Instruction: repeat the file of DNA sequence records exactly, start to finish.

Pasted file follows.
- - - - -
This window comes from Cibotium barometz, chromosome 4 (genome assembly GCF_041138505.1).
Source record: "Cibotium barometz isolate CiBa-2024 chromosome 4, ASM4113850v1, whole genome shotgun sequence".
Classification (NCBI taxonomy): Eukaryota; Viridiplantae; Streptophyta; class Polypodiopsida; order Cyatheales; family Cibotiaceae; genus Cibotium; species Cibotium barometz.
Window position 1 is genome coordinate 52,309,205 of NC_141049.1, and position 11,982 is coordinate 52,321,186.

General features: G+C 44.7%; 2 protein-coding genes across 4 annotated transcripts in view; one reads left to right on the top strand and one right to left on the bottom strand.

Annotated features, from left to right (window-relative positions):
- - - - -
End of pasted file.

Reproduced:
This window comes from Cibotium barometz, chromosome 4 (genome assembly GCF_041138505.1).
Source record: "Cibotium barometz isolate CiBa-2024 chromosome 4, ASM4113850v1, whole genome shotgun sequence".
Classification (NCBI taxonomy): Eukaryota; Viridiplantae; Streptophyta; class Polypodiopsida; order Cyatheales; family Cibotiaceae; genus Cibotium; species Cibotium barometz.
Window position 1 is genome coordinate 52,309,205 of NC_141049.1, and position 11,982 is coordinate 52,321,186.

General features: G+C 44.7%; 2 protein-coding genes across 4 annotated transcripts in view; one reads left to right on the top strand and one right to left on the bottom strand.

Annotated features, from left to right (window-relative positions):